Her two most well known books, A Serious Proposal to the Ladies, for the Advancement of Their True and Greatest Interest (1694) and A Serious Proposal, Part II (1697), outline Astell's plan to establish a new type of institution for women to assist in providing women with both religious and secular education. Astell suggests extending women's career options beyond mother and nun. Astell wanted all women to have the same opportunity as men to spend eternity in heaven with God, and she believed that for this they needed to be educated and to understand their experiences. The 'nunnery' style education she proposed would enable women to live in a protected environment, without the influences of the external patriarchal society.
Her proposal was never adopted because critics said it seemed "too Catholic" for the English. Later her ideas about women were satirized in the Tatler by the writer Jonathan Swift. While the writer Daniel Defoe admired the first part of Astell's proposal, he believed that her recommendations were "impracticable." However, Patricia Springborg notes that Defoe's own recommendation for an academy for women as detailed in his Essay Upon Projects did not significantly differ from Astell's original proposal. Despite this, she was still an intellectual force in London's educated classes.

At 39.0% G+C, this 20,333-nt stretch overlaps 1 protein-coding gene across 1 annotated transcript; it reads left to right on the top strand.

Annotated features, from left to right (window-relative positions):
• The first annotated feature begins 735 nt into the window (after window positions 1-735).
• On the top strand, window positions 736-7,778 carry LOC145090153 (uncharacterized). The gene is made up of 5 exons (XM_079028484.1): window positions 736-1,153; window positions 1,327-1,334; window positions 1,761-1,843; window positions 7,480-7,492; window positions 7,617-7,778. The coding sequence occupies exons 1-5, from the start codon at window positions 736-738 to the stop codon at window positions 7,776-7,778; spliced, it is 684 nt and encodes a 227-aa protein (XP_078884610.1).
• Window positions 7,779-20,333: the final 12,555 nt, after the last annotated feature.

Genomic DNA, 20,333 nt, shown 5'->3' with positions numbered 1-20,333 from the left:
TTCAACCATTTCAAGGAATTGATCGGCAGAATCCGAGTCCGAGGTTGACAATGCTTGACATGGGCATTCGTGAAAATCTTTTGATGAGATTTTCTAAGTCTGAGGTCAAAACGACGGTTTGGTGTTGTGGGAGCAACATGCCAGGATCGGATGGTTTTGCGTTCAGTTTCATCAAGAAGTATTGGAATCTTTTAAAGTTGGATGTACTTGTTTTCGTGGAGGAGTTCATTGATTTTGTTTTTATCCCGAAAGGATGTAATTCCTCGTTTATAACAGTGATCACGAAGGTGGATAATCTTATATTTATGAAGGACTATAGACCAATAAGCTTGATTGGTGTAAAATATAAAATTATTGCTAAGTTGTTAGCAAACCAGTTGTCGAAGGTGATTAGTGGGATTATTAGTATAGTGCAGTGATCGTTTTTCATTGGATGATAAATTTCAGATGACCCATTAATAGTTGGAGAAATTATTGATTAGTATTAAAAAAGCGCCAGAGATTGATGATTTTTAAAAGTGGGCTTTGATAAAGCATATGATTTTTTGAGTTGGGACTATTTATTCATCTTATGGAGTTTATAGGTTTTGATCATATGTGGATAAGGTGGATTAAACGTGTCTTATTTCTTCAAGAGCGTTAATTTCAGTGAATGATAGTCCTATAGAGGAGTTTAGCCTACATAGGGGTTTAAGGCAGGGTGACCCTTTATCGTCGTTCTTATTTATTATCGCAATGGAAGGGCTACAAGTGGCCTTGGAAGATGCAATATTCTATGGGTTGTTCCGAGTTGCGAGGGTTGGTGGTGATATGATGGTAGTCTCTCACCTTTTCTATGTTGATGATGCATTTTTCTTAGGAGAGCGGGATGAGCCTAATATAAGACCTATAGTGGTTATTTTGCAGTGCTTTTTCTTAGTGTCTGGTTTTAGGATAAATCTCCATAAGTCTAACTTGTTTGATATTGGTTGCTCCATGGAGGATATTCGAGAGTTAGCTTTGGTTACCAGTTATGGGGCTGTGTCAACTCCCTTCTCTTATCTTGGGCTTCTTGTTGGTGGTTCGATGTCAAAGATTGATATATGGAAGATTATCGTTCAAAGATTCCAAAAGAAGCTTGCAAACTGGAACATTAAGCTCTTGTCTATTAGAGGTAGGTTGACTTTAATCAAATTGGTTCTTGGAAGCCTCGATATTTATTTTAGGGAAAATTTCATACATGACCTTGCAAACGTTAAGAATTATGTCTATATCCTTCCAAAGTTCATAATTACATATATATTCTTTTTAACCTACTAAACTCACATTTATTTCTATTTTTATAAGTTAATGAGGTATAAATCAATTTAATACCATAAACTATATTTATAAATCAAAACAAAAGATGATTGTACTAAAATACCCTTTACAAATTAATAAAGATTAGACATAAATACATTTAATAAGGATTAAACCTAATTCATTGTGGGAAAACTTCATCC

A few years later, Astell published the second part of A Serious Proposal, detailing her own vision of women's education for courtly ladies. She broke away from the contemporary rhetorical style of the period where orators spoke before an audience for learning, and instead offered a conversational style of teaching "neighbors" the proper way of behavior. She referred only to the Port-Royal Logic as a source of contemporary influence, though still relied upon classical rhetorical theories as she presented her own original ideas. In her presentation, she offered that rhetoric, as an art, does not require a male education to be master, and listed the means of which a woman could acquire the necessary skills from natural logic, which established Astell as a capable female rhetorician.
In the early 1690s Astell entered into correspondence with John Norris of Bemerton, after reading Norris's Practical Discourses, upon several Divine subjects. The letters illuminate Astell's thoughts on God and theology. Norris thought the letters worthy of publication and had them published with Astell's consent as Letters Concerning the Love of God (1695). Her name did not appear in the book, but her identity was soon discovered and her rhetorical style was much lauded by contemporaries.